How Should We Manage PAR After TAVI?

invasivecardiology

Stefan Toggweiler, MD

Evidence indicates that postprocedural moderate or severe paravalvular regurgitation (PAR) reduces life expectancy in such a way that it may even nullify the beneficial effect of TAVI.
Due to improved implantation techniques, knowledge, and materials, the rates of moderate or severe PAR have dropped to less than 5%-10% in most recently published trials and registries, but mild PAR still occurs quite frequently. Many interventional cardiologists now aim for the “perfect” result, and even mild PAR seems to justify postdilatation of a transcatheter valve. However, we should keep in mind that postdilatation carries the risks of annular injury, valve displacement, and embolization of calcific debris.
In our study published in the month’s JIC, we investigated the natural course of PAR after implantation of the self-expandable CoreValve. Patients underwent transesophageal echocardiography after 30 days and 1 year. In most patients, PAR improved. Very small jets disappeared, and larger…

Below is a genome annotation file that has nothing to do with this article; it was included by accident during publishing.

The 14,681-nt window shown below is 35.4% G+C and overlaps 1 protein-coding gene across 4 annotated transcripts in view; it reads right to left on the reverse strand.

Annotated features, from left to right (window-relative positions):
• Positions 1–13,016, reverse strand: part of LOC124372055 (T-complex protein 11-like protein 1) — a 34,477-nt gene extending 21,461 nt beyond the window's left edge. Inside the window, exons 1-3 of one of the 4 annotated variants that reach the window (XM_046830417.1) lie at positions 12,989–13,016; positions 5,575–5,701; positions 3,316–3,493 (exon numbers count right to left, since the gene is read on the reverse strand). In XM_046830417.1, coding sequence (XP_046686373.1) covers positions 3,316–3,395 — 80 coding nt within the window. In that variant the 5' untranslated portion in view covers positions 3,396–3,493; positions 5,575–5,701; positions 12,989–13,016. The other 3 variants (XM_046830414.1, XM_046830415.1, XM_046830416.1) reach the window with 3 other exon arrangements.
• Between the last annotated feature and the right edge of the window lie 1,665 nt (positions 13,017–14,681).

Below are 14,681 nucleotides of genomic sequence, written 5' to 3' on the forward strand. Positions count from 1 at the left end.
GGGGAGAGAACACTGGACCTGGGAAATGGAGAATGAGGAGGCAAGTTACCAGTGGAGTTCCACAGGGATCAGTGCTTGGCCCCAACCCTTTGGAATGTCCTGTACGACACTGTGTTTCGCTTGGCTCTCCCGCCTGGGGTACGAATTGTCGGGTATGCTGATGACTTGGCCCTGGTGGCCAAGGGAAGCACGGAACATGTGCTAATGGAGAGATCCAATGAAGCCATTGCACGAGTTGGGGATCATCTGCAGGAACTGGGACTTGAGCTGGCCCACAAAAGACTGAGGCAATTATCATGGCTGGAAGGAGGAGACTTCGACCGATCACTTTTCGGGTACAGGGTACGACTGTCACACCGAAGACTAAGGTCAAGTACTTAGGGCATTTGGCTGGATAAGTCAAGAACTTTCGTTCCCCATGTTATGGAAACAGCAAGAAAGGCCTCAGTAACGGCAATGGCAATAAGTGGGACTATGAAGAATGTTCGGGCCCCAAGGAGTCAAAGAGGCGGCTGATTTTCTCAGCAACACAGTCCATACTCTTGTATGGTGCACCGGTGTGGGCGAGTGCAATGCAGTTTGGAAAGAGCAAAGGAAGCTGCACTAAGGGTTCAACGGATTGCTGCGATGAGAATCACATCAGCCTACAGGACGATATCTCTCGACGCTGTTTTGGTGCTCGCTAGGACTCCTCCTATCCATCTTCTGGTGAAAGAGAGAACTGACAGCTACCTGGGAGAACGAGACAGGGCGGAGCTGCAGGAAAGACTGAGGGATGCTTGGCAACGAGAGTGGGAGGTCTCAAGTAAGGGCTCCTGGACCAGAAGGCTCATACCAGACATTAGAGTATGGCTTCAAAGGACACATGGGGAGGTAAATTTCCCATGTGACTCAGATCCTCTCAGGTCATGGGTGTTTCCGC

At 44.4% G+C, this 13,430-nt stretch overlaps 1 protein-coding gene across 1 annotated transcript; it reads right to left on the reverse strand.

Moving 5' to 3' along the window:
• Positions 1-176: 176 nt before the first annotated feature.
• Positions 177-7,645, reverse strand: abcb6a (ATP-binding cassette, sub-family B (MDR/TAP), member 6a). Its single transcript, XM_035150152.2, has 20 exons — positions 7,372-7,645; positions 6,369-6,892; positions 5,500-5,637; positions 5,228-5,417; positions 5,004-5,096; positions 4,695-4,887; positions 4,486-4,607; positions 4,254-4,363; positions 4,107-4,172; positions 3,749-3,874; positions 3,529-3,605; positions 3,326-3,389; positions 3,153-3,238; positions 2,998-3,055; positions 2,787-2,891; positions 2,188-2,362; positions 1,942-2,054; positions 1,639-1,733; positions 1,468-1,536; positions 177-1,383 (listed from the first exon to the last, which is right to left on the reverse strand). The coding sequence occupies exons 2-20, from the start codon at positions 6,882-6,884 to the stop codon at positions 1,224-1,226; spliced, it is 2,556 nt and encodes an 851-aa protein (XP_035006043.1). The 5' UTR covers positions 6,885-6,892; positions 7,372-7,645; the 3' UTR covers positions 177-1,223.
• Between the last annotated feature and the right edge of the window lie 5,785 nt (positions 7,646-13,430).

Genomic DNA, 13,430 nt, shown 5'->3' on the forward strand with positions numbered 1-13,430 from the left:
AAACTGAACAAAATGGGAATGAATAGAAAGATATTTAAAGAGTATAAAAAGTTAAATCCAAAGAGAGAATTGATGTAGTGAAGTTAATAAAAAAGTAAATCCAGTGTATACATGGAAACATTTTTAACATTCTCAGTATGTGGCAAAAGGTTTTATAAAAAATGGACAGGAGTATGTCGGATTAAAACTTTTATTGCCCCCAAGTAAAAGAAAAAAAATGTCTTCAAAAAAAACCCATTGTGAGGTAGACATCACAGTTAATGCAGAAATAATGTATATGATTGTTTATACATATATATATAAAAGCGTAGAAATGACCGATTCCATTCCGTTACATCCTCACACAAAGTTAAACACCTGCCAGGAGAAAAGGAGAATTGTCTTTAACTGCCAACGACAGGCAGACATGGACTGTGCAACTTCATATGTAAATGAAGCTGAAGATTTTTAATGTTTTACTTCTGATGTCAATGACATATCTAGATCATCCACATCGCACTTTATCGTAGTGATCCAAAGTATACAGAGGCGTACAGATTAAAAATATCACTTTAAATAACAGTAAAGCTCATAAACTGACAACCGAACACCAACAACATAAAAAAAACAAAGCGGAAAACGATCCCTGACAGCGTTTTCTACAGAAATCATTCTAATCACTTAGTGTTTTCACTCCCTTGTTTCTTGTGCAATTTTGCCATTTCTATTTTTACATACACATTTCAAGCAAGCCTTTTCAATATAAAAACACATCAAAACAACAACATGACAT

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Author: Kris

Grew up in a small Texas town. Heavily involved in extracurricular activities: piano, violin, dance (ballet/jazz/tap), tennis, horseback riding (english/western), taekwondo, basketball, soccer, volleyball, percussion, drumline, orchestra, band, mascot, pageants. I had the typical Tiger Mom upbringing. Went to college, medical school, residency, and fellowship. Amidst the ups and downs of life, allow me to share with you my journey...as an "ordinary" person who happens to be an MD.

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